Lord Howe Island is a little piece of Australian paradise in the Pacific and it’s just a two-hour and twenty-minute flight northeast of Sydney, off the coast of New South Wales. Yet sub-tropical Lord Howe couldn’t be more different, its pristine environment more closely resembling that of New Zealand than mainland Australia.
Lord Howe Island. Yes, that’s me sighing. Islands don’t come more beautiful than Australia’s Lord Howe Island. Just over two hours after departing Sydney’s airport, our small plane, the Pixie Rourke, brings us out of the clouds and over the Pacific Ocean where a little piece of paradise comes into view. The jagged arc of the island is a jaw-dropping sight.
Lord Howe Island’s rugged Mount Gower and Mount Lidgbird rise dramatically from one tip of the island, their volcanic pinnacles encircled by cloud, while at the other end of the island are the gentler humps of Mount Eliza and Malabar Hill, blanketed in luxuriant vegetation.
Two-thirds of Lord Howe Island is covered in natural forest. In between, protected by these peaks and the ridges that connect them, are two pretty bays fringed by sandy beaches, and an aquamarine lagoon, its still, shallow, crystal clear waters looking very inviting.
Off-shore a handful of rocky outcrops are scattered about the sea – the Admiral Islands to the north, Mutton Bird Island to the east, and Blackburn Island in the west. It looks like paradise and we’re soon to discover that it is.
Lord Howe Island – Australia’s Little Piece of Paradise in the Pacific
Lord Howe Island looks miniscule from our tiny aircraft. It’s only 11 kilometres long and less than two kilometres at its widest point. We can just make out a main road that runs the length of the island, and a smattering of houses and small buildings.
There are no high-rises on the island, very few cars, a handful of shops on the charming main street, and the dozen and a half low-rise accommodation options are mostly owned by island families whose ancestors, mainly British whalers, settled here in 1833.
Only 400 visitors are allowed at any one time and the local population numbers just 350. Everybody knows everyone we will discover, making for a warm, friendly community – most of whom appear to be at the small airport to welcome the latest arrivals when we land.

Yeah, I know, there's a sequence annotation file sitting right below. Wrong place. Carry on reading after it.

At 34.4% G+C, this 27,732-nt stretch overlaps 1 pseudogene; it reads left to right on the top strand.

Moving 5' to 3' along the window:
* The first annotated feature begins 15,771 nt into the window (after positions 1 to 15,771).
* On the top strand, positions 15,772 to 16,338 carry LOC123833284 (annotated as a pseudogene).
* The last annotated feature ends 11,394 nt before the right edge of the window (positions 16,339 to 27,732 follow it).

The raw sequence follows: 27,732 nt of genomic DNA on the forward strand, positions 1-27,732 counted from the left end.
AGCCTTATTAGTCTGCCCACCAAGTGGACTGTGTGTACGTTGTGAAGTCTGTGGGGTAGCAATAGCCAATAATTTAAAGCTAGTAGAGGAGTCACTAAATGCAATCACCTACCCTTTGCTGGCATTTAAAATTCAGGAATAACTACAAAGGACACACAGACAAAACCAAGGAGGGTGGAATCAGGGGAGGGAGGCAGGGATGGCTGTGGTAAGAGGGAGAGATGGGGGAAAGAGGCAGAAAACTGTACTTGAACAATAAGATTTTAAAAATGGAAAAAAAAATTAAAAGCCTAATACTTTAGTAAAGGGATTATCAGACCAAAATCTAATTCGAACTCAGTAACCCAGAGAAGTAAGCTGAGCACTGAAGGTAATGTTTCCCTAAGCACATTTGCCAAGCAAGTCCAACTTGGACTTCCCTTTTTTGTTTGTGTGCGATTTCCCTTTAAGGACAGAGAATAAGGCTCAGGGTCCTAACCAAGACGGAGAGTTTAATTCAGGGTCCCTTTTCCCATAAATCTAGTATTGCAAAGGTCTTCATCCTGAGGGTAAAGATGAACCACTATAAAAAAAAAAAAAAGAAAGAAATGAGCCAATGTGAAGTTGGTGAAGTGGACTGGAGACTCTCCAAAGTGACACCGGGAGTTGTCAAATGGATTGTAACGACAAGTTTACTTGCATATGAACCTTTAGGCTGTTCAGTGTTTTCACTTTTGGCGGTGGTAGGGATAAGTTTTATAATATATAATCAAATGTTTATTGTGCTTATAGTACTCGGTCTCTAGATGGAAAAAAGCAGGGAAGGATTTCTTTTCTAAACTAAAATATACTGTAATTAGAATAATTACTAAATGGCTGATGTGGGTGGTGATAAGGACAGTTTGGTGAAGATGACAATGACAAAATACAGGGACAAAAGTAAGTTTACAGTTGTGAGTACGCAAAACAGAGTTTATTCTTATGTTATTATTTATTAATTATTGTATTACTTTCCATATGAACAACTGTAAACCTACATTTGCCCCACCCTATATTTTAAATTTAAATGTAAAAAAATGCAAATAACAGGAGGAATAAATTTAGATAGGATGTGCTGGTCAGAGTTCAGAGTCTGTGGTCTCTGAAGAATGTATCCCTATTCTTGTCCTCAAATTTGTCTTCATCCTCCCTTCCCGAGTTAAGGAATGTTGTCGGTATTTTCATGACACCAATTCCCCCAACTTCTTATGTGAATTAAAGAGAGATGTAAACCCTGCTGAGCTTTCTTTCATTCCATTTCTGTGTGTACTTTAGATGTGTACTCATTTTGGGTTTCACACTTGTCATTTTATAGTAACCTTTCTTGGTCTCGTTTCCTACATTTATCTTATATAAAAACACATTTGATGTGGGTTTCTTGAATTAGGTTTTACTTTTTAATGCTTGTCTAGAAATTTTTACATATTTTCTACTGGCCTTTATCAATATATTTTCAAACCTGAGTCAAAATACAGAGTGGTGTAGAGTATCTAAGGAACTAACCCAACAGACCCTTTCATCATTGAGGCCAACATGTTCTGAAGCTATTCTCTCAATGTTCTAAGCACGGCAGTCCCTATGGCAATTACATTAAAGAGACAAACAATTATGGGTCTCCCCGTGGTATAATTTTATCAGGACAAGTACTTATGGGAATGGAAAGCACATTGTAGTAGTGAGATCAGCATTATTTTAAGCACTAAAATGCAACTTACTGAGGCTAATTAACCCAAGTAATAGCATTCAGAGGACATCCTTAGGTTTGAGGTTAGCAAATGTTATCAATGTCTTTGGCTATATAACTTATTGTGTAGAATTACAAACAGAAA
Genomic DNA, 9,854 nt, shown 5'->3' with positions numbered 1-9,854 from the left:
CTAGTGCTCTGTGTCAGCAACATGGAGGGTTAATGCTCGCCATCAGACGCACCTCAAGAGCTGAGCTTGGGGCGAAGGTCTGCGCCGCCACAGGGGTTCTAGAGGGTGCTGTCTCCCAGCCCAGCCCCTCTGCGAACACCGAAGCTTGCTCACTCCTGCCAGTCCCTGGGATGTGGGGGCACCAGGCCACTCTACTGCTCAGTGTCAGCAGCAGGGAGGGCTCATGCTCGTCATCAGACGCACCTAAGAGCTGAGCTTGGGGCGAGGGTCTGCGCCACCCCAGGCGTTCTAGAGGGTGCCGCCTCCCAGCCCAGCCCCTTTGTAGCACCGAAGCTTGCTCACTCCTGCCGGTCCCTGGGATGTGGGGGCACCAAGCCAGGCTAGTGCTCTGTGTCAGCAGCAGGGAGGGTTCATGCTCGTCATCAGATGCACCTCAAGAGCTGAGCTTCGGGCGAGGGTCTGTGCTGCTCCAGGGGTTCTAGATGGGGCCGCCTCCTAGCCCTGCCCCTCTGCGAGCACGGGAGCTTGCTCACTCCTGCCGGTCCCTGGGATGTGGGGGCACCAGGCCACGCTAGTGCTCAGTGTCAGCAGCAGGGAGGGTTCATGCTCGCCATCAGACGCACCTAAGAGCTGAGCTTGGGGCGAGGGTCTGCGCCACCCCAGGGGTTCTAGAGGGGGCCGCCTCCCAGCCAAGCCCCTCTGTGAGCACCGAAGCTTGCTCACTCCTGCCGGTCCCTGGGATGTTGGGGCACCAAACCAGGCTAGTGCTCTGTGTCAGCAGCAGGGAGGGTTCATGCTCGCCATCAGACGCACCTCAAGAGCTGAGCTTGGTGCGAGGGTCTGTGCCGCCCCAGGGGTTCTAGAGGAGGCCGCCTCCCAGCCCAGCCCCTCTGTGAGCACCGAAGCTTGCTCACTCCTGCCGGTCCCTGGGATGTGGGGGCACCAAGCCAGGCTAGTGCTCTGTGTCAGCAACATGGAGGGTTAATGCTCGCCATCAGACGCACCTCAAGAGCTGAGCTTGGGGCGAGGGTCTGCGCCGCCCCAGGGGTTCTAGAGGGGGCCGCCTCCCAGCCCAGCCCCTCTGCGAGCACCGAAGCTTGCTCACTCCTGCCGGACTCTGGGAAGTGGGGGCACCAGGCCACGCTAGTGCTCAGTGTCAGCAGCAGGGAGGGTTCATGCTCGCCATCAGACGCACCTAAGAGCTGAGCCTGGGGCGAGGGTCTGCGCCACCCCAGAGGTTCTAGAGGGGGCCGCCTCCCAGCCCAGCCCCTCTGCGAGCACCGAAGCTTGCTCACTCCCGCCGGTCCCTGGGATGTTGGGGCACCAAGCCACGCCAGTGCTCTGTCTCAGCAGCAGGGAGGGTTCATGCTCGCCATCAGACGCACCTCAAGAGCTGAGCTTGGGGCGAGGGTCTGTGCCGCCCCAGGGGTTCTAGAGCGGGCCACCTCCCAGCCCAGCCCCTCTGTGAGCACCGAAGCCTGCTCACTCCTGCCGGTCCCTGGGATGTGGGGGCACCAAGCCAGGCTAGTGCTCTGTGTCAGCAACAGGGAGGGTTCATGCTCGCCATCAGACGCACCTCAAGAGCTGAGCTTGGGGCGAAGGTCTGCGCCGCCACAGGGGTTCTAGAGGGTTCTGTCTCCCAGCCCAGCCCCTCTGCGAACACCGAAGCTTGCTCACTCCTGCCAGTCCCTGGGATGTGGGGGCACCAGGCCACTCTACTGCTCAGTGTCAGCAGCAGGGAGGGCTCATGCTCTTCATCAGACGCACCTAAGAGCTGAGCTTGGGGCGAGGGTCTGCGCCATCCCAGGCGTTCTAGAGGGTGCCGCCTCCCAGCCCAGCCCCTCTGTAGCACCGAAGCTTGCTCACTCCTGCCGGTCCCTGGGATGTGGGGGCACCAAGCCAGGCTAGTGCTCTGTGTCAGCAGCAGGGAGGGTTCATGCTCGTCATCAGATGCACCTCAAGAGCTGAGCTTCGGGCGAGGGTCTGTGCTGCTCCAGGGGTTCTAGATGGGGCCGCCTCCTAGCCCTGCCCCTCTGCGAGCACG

The lush-green UNESCO World Heritage-listed Island is recognised for its unique natural beauty, native habitats, and species of bird and marine life not found anywhere else, such as the flightless Woodhen that we’ll see running around the island, the White Gallinule, a bird almost eaten to extinction by early settlers, and the Phasmid, a stick insect once thought to be extinct.
If that weren’t enough, Lord Howe Island is home to 500 fish species, 90 species of coral, seven native bird species, and 241 plant species, including the Kentia palm, the world’s most popular indoor palm.
We get a taste of these natural wonders on a nature walk with the island’s renowned naturalist Ian Hutton up to Mount Eliza and a glass bottom boat trip to North Bay with Peter Tisdale of Islander Cruises.
Discovering Lord Howe Island’s Natural Wonders on Land and Sea
Ian Hatton takes our small group for a stroll along North Beach where we see hundreds of Sooty Turns hovering above the sand dunes, protecting their young in the nests below. They swoop down and drift about our heads, warning us not to get any closer.
The Sooty Turn, Ian tells us, will head to the Coral Sea after they’re done breeding here. Able to filter salt water and surviving on a diet of seafood, they’ll stay at sea for six months until they return to Lord Howe again.
We help Ian check some data on a Kentia Palm experiment he is monitoring, we visit a colony of Black Noddy in a colossal pine tree, and learn that the lofty pine trees that line the picturesque waterfront are native to Norfolk Island, not Lord Howe. And we climb to the top of Mount Eliza for sweeping views of the island.
On the cruise back, through the glass bottom of Peter Tisdale’s boat, we see loggerheads turtles, a sort of sting ray called a Bull Ray, countless varieties of rainbow-coloured fish, and blue-tipped coral beds that look like fields of lavender.
Some participants in the group slip on snorkels and dive in for a closer look. Back on shore on a picnic table outside Peter’s boatshed chocolate cake and tea are served. After a sip and nibble, we hop on bikes.
Fish Barbecues, Cold Beers and Sunset Canapés on the Beach
We cycle back to Pinetrees, the family-owned accommodation where we’re staying for our first couple of nights on the island in a comfortable apartment with kitchen. It was one of the owners of Pinetrees, Dani Rourke, who had organised for bikes to be left for us at Peter’s Islander Cruises.
Dani is a sixth generation islander and her family has been on the island for 150 years. Our plane was named after her mother, something of a legend on the island.